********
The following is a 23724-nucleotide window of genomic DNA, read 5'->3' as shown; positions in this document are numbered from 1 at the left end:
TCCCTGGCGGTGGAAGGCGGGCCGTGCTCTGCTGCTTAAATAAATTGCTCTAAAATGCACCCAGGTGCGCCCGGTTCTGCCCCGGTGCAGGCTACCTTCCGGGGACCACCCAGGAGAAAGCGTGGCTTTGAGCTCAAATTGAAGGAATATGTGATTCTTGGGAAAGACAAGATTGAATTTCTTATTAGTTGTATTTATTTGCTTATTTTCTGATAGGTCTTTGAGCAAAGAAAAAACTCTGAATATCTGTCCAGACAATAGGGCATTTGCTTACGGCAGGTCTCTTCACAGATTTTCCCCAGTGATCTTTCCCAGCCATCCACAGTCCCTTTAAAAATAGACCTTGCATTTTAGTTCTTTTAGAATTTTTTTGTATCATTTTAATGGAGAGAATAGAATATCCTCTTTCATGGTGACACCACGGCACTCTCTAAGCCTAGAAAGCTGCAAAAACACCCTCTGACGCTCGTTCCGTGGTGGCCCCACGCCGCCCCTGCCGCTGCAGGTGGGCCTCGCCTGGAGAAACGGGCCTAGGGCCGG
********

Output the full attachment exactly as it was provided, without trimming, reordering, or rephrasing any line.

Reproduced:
The following is a 23724-nucleotide window of genomic DNA, read 5'->3' as shown; positions in this document are numbered from 1 at the left end:
TCCCTGGCGGTGGAAGGCGGGCCGTGCTCTGCTGCTTAAATAAATTGCTCTAAAATGCACCCAGGTGCGCCCGGTTCTGCCCCGGTGCAGGCTACCTTCCGGGGACCACCCAGGAGAAAGCGTGGCTTTGAGCTCAAATTGAAGGAATATGTGATTCTTGGGAAAGACAAGATTGAATTTCTTATTAGTTGTATTTATTTGCTTATTTTCTGATAGGTCTTTGAGCAAAGAAAAAACTCTGAATATCTGTCCAGACAATAGGGCATTTGCTTACGGCAGGTCTCTTCACAGATTTTCCCCAGTGATCTTTCCCAGCCATCCACAGTCCCTTTAAAAATAGACCTTGCATTTTAGTTCTTTTAGAATTTTTTTGTATCATTTTAATGGAGAGAATAGAATATCCTCTTTCATGGTGACACCACGGCACTCTCTAAGCCTAGAAAGCTGCAAAAACACCCTCTGACGCTCGTTCCGTGGTGGCCCCACGCCGCCCCTGCCGCTGCAGGTGGGCCTCGCCTGGAGAAACGGGCCTAGGGCCGG